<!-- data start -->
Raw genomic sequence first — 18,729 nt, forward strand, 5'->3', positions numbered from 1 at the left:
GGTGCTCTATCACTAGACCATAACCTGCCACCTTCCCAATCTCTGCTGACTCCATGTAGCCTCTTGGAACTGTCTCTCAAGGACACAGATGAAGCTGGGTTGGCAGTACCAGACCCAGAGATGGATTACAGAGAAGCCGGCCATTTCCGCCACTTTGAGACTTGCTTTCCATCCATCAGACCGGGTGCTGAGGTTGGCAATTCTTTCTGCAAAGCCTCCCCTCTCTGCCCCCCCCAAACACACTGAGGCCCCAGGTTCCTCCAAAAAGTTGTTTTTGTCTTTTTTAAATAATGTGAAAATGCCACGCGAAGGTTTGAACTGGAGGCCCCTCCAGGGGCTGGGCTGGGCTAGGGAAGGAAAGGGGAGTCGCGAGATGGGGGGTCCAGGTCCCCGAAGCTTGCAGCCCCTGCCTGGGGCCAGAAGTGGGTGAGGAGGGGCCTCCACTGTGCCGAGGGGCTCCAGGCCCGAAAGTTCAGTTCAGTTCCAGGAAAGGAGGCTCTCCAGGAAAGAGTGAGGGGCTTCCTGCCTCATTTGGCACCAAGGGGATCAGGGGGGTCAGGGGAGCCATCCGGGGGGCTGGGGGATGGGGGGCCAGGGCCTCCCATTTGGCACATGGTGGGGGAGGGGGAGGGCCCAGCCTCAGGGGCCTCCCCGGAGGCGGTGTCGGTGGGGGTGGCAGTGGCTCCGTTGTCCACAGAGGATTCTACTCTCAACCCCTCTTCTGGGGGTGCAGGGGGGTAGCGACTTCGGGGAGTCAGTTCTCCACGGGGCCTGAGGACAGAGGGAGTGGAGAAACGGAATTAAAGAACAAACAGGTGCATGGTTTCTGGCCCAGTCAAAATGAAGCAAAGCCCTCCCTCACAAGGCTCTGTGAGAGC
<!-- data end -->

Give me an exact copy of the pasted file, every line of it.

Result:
Raw genomic sequence first — 18,729 nt, forward strand, 5'->3', positions numbered from 1 at the left:
GGTGCTCTATCACTAGACCATAACCTGCCACCTTCCCAATCTCTGCTGACTCCATGTAGCCTCTTGGAACTGTCTCTCAAGGACACAGATGAAGCTGGGTTGGCAGTACCAGACCCAGAGATGGATTACAGAGAAGCCGGCCATTTCCGCCACTTTGAGACTTGCTTTCCATCCATCAGACCGGGTGCTGAGGTTGGCAATTCTTTCTGCAAAGCCTCCCCTCTCTGCCCCCCCCAAACACACTGAGGCCCCAGGTTCCTCCAAAAAGTTGTTTTTGTCTTTTTTAAATAATGTGAAAATGCCACGCGAAGGTTTGAACTGGAGGCCCCTCCAGGGGCTGGGCTGGGCTAGGGAAGGAAAGGGGAGTCGCGAGATGGGGGGTCCAGGTCCCCGAAGCTTGCAGCCCCTGCCTGGGGCCAGAAGTGGGTGAGGAGGGGCCTCCACTGTGCCGAGGGGCTCCAGGCCCGAAAGTTCAGTTCAGTTCCAGGAAAGGAGGCTCTCCAGGAAAGAGTGAGGGGCTTCCTGCCTCATTTGGCACCAAGGGGATCAGGGGGGTCAGGGGAGCCATCCGGGGGGCTGGGGGATGGGGGGCCAGGGCCTCCCATTTGGCACATGGTGGGGGAGGGGGAGGGCCCAGCCTCAGGGGCCTCCCCGGAGGCGGTGTCGGTGGGGGTGGCAGTGGCTCCGTTGTCCACAGAGGATTCTACTCTCAACCCCTCTTCTGGGGGTGCAGGGGGGTAGCGACTTCGGGGAGTCAGTTCTCCACGGGGCCTGAGGACAGAGGGAGTGGAGAAACGGAATTAAAGAACAAACAGGTGCATGGTTTCTGGCCCAGTCAAAATGAAGCAAAGCCCTCCCTCACAAGGCTCTGTGAGAGC